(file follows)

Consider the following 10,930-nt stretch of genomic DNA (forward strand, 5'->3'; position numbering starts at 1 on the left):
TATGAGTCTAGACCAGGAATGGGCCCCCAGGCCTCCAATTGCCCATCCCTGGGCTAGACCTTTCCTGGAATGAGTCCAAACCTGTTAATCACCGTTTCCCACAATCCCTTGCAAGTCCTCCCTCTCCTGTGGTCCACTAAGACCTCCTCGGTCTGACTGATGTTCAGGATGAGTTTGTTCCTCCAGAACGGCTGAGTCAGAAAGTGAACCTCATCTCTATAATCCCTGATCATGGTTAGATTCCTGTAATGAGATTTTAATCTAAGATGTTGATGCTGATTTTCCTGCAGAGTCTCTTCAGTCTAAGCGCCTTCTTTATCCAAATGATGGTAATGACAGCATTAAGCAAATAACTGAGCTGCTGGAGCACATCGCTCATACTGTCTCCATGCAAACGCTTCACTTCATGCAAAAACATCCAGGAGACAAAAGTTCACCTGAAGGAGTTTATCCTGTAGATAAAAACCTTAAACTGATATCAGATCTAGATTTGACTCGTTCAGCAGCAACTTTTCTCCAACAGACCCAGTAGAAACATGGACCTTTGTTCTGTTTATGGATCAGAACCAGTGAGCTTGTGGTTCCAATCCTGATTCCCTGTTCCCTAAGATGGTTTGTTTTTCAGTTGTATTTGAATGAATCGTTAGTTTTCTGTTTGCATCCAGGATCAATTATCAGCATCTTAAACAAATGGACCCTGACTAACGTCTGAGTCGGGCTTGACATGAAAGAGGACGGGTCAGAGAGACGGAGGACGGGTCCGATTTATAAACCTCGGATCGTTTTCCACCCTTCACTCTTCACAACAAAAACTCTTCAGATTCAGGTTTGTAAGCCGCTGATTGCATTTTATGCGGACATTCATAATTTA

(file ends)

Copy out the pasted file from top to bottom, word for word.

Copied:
Consider the following 10,930-nt stretch of genomic DNA (forward strand, 5'->3'; position numbering starts at 1 on the left):
TATGAGTCTAGACCAGGAATGGGCCCCCAGGCCTCCAATTGCCCATCCCTGGGCTAGACCTTTCCTGGAATGAGTCCAAACCTGTTAATCACCGTTTCCCACAATCCCTTGCAAGTCCTCCCTCTCCTGTGGTCCACTAAGACCTCCTCGGTCTGACTGATGTTCAGGATGAGTTTGTTCCTCCAGAACGGCTGAGTCAGAAAGTGAACCTCATCTCTATAATCCCTGATCATGGTTAGATTCCTGTAATGAGATTTTAATCTAAGATGTTGATGCTGATTTTCCTGCAGAGTCTCTTCAGTCTAAGCGCCTTCTTTATCCAAATGATGGTAATGACAGCATTAAGCAAATAACTGAGCTGCTGGAGCACATCGCTCATACTGTCTCCATGCAAACGCTTCACTTCATGCAAAAACATCCAGGAGACAAAAGTTCACCTGAAGGAGTTTATCCTGTAGATAAAAACCTTAAACTGATATCAGATCTAGATTTGACTCGTTCAGCAGCAACTTTTCTCCAACAGACCCAGTAGAAACATGGACCTTTGTTCTGTTTATGGATCAGAACCAGTGAGCTTGTGGTTCCAATCCTGATTCCCTGTTCCCTAAGATGGTTTGTTTTTCAGTTGTATTTGAATGAATCGTTAGTTTTCTGTTTGCATCCAGGATCAATTATCAGCATCTTAAACAAATGGACCCTGACTAACGTCTGAGTCGGGCTTGACATGAAAGAGGACGGGTCAGAGAGACGGAGGACGGGTCCGATTTATAAACCTCGGATCGTTTTCCACCCTTCACTCTTCACAACAAAAACTCTTCAGATTCAGGTTTGTAAGCCGCTGATTGCATTTTATGCGGACATTCATAATTTA